- Sweeping, vacuuming and mopping floors: Ask your child to help you keep the floors clean, and lend a hand with sweeping, vacuuming and mopping.
- Clean the bathroom: Your kid can take on basic bathroom tasks like wiping counters, emptying the trash, and cleaning surfaces.
- Basic home maintenance tasks: This can include helping hang pictures, changing light bulbs, and handling basic tasks that teach skills they’ll use throughout life.
- Make their bed: Starting the day by making their bed is a great chore for 10 year olds or children of any age.
- Groom themselves: Adding basic chores like brushing teeth and hair can help kids get in the regular habit of grooming themselves well.
- Water plants: Watering plants indoors and outdoors make great chores for 11 year olds and 12 year olds.
- Set the table: Have kids set a place for each family member at the dinner table to contribute to family meals.
- Bring in and sort the mail: Designate a spot in the house for your child to bring in and sort the mail, so nothing gets lost.
- Set up their alarm clock: Build personal responsibility by having your kids aged 10 or older set their own alarm clock for the following day.
- Straighten out/clean the closets: Regularly cleaning out the closet can make toys and clothes easier to find and make great chores for 10 year olds and older.
- Shovel snow: Shoveling the driveway or sidewalk can be a great seasonal chore if you get snow in winter.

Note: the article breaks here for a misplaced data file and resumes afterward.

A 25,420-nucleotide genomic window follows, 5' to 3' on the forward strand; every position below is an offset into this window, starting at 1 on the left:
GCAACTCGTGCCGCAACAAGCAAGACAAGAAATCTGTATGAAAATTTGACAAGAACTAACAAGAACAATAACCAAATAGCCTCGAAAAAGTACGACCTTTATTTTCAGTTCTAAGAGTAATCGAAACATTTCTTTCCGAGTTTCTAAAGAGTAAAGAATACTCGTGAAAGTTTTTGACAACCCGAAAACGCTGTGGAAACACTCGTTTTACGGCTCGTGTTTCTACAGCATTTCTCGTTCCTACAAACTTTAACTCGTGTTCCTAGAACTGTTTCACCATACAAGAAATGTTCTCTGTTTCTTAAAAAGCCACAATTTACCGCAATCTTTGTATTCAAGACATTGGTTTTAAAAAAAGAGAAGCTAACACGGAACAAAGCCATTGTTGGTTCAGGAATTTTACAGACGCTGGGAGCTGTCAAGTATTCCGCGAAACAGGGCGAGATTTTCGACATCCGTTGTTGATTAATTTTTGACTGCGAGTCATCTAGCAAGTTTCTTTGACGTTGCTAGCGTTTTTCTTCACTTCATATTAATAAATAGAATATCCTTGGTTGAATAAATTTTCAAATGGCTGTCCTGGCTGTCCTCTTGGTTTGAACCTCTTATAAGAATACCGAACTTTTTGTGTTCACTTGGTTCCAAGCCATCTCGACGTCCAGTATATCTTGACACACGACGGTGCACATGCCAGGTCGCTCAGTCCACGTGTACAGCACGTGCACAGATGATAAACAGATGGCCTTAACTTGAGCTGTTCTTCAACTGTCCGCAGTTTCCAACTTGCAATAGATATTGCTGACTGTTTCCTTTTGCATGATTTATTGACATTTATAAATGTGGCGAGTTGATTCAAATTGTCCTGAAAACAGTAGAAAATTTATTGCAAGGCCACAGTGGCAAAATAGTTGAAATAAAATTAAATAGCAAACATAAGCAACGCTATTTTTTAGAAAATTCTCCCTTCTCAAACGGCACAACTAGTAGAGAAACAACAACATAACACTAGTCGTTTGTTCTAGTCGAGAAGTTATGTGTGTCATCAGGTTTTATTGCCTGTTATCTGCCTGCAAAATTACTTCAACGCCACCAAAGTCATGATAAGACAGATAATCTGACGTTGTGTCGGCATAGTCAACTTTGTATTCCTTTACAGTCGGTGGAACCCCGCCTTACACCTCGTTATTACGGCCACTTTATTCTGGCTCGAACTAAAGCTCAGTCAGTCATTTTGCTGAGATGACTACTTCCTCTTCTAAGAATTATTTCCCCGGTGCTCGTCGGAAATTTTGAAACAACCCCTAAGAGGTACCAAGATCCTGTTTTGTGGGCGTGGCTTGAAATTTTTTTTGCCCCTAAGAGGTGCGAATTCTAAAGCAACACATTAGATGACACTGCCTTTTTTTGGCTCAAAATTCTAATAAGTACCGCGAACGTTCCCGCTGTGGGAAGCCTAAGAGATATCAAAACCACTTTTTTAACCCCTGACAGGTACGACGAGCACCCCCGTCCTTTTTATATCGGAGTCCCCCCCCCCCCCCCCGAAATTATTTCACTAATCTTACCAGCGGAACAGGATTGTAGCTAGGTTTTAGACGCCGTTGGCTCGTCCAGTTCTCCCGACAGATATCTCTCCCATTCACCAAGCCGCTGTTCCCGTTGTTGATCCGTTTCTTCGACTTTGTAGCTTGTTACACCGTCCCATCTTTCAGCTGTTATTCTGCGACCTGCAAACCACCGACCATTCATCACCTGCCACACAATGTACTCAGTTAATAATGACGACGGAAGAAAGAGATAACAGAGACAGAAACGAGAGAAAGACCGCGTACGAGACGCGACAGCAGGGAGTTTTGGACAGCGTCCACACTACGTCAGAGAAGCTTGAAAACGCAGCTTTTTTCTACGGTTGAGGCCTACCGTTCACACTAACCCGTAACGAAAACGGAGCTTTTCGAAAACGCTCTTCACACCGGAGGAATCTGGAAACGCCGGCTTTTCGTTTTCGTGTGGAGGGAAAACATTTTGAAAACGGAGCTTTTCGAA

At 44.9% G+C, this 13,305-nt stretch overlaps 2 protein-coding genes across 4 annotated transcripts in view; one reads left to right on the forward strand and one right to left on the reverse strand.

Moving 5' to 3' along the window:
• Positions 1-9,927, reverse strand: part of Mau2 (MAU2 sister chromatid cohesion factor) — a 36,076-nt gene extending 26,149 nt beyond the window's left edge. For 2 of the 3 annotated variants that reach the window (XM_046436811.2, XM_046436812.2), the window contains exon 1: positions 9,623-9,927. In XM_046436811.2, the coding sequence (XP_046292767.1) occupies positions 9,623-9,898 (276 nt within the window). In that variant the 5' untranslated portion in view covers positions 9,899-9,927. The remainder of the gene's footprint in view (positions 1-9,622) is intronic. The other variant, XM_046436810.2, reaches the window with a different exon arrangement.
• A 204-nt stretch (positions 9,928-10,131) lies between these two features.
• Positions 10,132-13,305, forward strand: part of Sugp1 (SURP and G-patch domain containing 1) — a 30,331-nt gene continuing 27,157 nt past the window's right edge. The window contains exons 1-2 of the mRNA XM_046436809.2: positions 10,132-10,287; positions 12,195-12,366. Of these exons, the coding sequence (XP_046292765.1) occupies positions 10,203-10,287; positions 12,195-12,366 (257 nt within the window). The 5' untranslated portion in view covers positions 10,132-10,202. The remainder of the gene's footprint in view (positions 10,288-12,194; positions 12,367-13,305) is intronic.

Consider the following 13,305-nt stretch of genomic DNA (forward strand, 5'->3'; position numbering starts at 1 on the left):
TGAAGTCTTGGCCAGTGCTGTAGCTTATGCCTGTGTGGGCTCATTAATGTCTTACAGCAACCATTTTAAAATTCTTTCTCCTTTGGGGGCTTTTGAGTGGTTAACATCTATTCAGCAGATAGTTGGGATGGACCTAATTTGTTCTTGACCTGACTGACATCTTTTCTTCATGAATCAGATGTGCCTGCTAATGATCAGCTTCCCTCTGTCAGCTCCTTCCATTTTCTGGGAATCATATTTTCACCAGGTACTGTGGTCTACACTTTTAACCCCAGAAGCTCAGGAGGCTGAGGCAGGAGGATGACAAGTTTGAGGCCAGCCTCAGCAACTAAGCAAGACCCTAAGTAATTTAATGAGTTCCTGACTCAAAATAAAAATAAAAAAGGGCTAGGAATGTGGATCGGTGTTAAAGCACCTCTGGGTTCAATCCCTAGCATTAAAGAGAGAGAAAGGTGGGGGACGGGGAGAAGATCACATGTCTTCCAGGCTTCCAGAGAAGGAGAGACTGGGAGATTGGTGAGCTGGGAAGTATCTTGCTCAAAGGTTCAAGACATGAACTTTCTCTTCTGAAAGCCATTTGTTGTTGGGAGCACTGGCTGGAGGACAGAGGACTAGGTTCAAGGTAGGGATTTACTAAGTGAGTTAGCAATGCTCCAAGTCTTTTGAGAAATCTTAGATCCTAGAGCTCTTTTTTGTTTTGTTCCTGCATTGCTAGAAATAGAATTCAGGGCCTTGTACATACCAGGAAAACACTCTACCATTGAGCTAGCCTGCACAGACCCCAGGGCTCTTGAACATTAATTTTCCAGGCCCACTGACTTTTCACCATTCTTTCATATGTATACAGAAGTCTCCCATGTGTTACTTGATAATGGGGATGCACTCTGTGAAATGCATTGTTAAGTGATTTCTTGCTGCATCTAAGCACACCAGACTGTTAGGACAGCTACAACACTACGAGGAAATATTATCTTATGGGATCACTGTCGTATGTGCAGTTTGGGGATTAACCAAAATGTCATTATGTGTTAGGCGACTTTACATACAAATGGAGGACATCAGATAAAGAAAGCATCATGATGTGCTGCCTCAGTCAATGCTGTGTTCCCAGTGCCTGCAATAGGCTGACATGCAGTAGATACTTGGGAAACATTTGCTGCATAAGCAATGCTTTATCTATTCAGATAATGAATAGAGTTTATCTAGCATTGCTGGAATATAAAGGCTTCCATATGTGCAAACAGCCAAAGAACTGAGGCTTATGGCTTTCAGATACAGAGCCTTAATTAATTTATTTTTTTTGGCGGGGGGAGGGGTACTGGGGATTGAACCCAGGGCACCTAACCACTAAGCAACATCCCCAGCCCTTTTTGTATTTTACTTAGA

- Wash the family car: In the summertime, have kids grab a bucket, soap, and sponges to contribute to the household as a seasonal chore.
How to pick chores that are age-appropriate
Kids are fantastic learners, but parents should keep chores age-appropriate. Start kids out with simpler tasks before building up to more complex chores. Older kids and tweens can accomplish many complicated tasks when shown how to do the job well. With patience and time, parents can model how to complete many different tasks and help kids build important skills they’ll use for life.
How to reward your child for doing chores
Chores are a way that kids can learn valuable life skills, take responsibility, and make a positive contribution to the running of the household. Rewards can be a nice way to acknowledge a job well done and help them stay motivated to do chores. Ways you can reward your kids for chores include praise, special activities, a day out, later bedtime or perhaps a trip to the movies. You can also reward them with an allowance.
Pros of giving monetary rewards to kids for doing chores:
- Can motivate kids to stick to their chores
- Encourages kids to learn money management skills
- Allows kids to practice earning money and handling responsibilities
- Builds financial independence and resiliency
Cons of giving kids an allowance for chores:
- Parents may feel kids have a baseline responsibility before getting paid for chores
- Kids may choose not to do chores and simply not get paid
- Paying an allowance may cause financial strain on parents
How to give your kids allowance?
Many parents pay their kids an allowance for doing chores to encourage them to develop a good work ethic as they get older. A GoHenry prepaid debit card is a great way to give your kids an allowance and a feeling of independence while under your watchful eye. Applying for a GoHenry prepaid debit card for your kids is easy, and it comes with lots of benefits and features for both you and your child.
- Set tasks and chores for your child to complete
- Teens with part-time jobs can get their wages paid into their GoHenry account
- Set spending rules and limits
- Set up saving goals
- Set up regular allowance transfers to their account